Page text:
Target inferencing while reading, not after, to decrease reliance on memory skills and focus on just making inferences. This also increases your ability to model think-alouds and point to relevant clues. Combine auditory and visual cues during activities (Filiatrault-Veilleux, P., Bouchard, C., Trudeau, N., & Desmarais, C., 2015).
Example: Provide a visual (like the ones included in the Inferencing and Predicting Using Real Pictures for Speech Therapy packet) and ask inferential questions WHILE reading picture books, not after. Use think-alouds consistently.
There are 6 basic types of inferential questions that you can ask about any well-composed picture:
Make a smart guess about how somebody feels. Ask how people or characters feel while looking at pictures or reading stories. What makes you think that they feel that way? Bonus points if you move beyond “happy” and “sad!”
Make a smart guess about what somebody is thinking. Ask what the people or characters might be thinking in a picture or during specific parts of a story. Again, discuss what evidence you have found that led you to that conclusion.
Make a smart guess about what a character wants/their intentions. What do they want? How can you tell?
Make a smart guess about how a character will solve a problem. How will they fix that? This skill leads fantastically into size of the problem activities and solving problems in the real world! Photographs are perfect to work on social inferences in speech therapy.
Make a smart guess about why something is happening or happened. Why did his ice cream melt? How do you know?
Make a smart guess about what might happen in the future. What is going to happen next? If it’s a crazy, off-the-wall prediction, don’t give them a pass and say, “Well, I guess that could happen.” It needs to be a logical prediction.
Although you now you have the tools to target inferencing with any speech therapy materials, you still might want to check out my Inferencing and Predicting Using Real Pictures for Speech Therapy. There’s nothing like a no-brainer, grab-and-go product that walks your students through proven strategies in a consistent, systematic way!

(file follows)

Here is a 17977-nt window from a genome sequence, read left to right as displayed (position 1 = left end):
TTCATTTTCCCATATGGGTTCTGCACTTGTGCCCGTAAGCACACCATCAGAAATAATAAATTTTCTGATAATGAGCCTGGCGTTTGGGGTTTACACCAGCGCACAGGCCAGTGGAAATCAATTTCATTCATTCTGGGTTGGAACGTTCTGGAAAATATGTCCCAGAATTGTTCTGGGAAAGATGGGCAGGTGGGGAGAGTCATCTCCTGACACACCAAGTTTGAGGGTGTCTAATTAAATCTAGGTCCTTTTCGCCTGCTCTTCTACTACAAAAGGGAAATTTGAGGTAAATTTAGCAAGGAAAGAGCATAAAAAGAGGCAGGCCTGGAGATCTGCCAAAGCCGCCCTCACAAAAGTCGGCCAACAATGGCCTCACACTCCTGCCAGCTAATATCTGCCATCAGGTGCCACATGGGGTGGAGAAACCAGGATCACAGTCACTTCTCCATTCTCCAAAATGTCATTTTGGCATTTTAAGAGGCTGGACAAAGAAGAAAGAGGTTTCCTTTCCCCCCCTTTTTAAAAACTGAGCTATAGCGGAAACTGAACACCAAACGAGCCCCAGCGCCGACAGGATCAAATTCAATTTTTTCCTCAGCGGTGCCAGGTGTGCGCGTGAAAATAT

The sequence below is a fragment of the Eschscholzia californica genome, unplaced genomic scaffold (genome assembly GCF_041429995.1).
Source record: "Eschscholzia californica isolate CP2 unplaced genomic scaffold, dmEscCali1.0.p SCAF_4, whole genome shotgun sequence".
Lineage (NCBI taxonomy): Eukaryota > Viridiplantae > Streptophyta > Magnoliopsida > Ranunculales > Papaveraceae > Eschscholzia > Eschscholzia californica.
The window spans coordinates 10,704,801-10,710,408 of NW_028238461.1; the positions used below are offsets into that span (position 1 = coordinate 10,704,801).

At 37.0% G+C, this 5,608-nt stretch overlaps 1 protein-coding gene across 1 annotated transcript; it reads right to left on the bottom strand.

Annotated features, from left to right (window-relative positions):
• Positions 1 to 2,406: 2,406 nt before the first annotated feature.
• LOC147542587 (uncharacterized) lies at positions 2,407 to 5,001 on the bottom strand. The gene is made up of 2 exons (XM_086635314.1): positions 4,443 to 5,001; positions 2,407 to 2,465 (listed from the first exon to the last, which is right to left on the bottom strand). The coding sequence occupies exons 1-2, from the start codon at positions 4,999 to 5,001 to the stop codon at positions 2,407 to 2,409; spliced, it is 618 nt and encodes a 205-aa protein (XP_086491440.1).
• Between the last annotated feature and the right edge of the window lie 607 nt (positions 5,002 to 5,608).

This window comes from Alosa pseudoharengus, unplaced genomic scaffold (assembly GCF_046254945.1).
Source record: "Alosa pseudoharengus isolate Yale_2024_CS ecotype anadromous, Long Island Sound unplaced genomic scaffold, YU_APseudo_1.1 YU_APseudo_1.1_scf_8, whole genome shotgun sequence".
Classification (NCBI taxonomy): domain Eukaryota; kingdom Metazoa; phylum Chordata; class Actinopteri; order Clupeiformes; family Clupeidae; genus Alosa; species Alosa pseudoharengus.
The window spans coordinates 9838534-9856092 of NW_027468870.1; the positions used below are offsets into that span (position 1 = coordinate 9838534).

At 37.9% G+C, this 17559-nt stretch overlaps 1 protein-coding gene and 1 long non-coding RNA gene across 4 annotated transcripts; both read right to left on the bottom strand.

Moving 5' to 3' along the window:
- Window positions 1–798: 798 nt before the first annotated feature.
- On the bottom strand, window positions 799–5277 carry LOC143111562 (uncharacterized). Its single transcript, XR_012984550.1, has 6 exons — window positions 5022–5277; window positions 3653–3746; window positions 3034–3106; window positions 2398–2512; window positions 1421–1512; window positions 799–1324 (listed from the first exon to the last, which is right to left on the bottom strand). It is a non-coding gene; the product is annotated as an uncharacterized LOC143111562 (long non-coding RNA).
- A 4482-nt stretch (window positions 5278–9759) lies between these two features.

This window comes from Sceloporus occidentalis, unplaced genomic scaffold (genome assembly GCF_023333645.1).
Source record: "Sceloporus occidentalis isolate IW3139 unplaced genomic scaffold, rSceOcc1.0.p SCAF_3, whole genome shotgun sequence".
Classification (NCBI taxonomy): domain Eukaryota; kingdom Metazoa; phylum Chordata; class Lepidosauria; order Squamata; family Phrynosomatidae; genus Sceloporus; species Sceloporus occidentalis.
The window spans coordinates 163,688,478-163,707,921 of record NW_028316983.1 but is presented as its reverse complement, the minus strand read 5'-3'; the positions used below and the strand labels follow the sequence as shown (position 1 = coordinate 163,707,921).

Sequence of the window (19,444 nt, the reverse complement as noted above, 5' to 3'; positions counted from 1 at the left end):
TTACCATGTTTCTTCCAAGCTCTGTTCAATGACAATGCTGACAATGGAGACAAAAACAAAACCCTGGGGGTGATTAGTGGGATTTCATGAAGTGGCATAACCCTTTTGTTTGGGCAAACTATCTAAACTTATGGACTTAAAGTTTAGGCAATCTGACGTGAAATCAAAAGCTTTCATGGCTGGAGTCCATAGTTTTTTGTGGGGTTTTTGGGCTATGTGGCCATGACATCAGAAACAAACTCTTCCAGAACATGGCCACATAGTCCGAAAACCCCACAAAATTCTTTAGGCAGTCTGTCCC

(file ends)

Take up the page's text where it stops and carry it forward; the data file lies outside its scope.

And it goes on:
Some of these goals are great for social inferencing in speech therapy (I’m all about keeping it functional!), while others are more comprehension-based.
For more goal ideas, make sure to visit my speech therapy goal bank!
van Kleeck, A., Vander Woude, J., & Hammett, L.(2006). Fostering literal and inferential language skills in Head Start preschoolers with language impairment using scripted booksharing discussions. American Journal of Speech-Language Pathology, 15, 85–95.
Bradshaw, M. L., Hoffman, P. R., & Norris, J. A.(1998). Efficacy of expansions and cloze procedures in the development of interpretations by preschool children exhibiting delayed language development. Language, Speech, and Hearing Services in Schools, 29, 85–95.
Desmarais, C., Nadeau, L., Trudeau, N., Filiatrault-Veilleux, P., & Maxes-Fournier, C.(2013). Intervention for improving comprehension in 4-6 year old children with specific language impairment: Practicing inferencing is a good thing. Clinical Linguistics & Phonetics, 27, 540–552.
Filiatrault-Veilleux, P., Bouchard, C., Trudeau, N., & Desmarais, C. (2015). Inferential comprehension of 3-6 year olds within the context of story grammar: A scoping review. International Journal of Language & Communication Disorders, 50(6), 737–749.
Kelley, E. S. (2015). An evidence-based approach to teach inferential language during interactive storybook reading with young children EBP Briefs, 10(3), 1–10. Bloomington, MN: NCS Pearson, Inc.